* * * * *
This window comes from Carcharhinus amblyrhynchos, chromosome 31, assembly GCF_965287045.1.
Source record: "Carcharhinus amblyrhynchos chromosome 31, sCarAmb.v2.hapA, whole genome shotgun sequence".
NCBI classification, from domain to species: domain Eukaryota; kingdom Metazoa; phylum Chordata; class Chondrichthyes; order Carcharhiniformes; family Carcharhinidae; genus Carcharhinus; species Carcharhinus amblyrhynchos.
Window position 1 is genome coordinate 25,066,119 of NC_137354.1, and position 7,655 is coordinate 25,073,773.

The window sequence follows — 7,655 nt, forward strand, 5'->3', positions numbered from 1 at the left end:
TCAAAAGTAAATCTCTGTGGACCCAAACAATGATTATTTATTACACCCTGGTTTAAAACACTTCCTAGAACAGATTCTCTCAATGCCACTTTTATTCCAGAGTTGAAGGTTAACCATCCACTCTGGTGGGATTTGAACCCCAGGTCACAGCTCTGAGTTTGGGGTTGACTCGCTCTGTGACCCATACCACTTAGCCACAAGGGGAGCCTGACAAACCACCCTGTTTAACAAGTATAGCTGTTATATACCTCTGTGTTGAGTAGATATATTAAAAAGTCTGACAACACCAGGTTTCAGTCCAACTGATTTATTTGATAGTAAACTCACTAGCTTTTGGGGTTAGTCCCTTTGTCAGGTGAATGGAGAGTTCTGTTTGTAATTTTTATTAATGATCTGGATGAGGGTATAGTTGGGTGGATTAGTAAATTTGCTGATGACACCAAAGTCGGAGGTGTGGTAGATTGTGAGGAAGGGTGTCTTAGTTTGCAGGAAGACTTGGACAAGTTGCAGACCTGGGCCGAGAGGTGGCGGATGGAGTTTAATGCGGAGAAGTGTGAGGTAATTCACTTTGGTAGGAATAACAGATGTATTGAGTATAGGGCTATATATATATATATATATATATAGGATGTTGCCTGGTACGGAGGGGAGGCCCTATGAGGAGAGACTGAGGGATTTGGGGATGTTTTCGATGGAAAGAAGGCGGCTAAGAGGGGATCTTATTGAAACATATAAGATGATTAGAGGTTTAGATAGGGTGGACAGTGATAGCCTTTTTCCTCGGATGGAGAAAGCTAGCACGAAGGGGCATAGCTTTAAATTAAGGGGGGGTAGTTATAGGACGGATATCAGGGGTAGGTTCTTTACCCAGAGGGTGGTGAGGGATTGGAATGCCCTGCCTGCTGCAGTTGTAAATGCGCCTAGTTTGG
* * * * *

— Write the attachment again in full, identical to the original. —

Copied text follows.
This window comes from Carcharhinus amblyrhynchos, chromosome 31, assembly GCF_965287045.1.
Source record: "Carcharhinus amblyrhynchos chromosome 31, sCarAmb.v2.hapA, whole genome shotgun sequence".
NCBI classification, from domain to species: domain Eukaryota; kingdom Metazoa; phylum Chordata; class Chondrichthyes; order Carcharhiniformes; family Carcharhinidae; genus Carcharhinus; species Carcharhinus amblyrhynchos.
Window position 1 is genome coordinate 25,066,119 of NC_137354.1, and position 7,655 is coordinate 25,073,773.

The window sequence follows — 7,655 nt, forward strand, 5'->3', positions numbered from 1 at the left end:
TCAAAAGTAAATCTCTGTGGACCCAAACAATGATTATTTATTACACCCTGGTTTAAAACACTTCCTAGAACAGATTCTCTCAATGCCACTTTTATTCCAGAGTTGAAGGTTAACCATCCACTCTGGTGGGATTTGAACCCCAGGTCACAGCTCTGAGTTTGGGGTTGACTCGCTCTGTGACCCATACCACTTAGCCACAAGGGGAGCCTGACAAACCACCCTGTTTAACAAGTATAGCTGTTATATACCTCTGTGTTGAGTAGATATATTAAAAAGTCTGACAACACCAGGTTTCAGTCCAACTGATTTATTTGATAGTAAACTCACTAGCTTTTGGGGTTAGTCCCTTTGTCAGGTGAATGGAGAGTTCTGTTTGTAATTTTTATTAATGATCTGGATGAGGGTATAGTTGGGTGGATTAGTAAATTTGCTGATGACACCAAAGTCGGAGGTGTGGTAGATTGTGAGGAAGGGTGTCTTAGTTTGCAGGAAGACTTGGACAAGTTGCAGACCTGGGCCGAGAGGTGGCGGATGGAGTTTAATGCGGAGAAGTGTGAGGTAATTCACTTTGGTAGGAATAACAGATGTATTGAGTATAGGGCTATATATATATATATATATATATAGGATGTTGCCTGGTACGGAGGGGAGGCCCTATGAGGAGAGACTGAGGGATTTGGGGATGTTTTCGATGGAAAGAAGGCGGCTAAGAGGGGATCTTATTGAAACATATAAGATGATTAGAGGTTTAGATAGGGTGGACAGTGATAGCCTTTTTCCTCGGATGGAGAAAGCTAGCACGAAGGGGCATAGCTTTAAATTAAGGGGGGGTAGTTATAGGACGGATATCAGGGGTAGGTTCTTTACCCAGAGGGTGGTGAGGGATTGGAATGCCCTGCCTGCTGCAGTTGTAAATGCGCCTAGTTTGG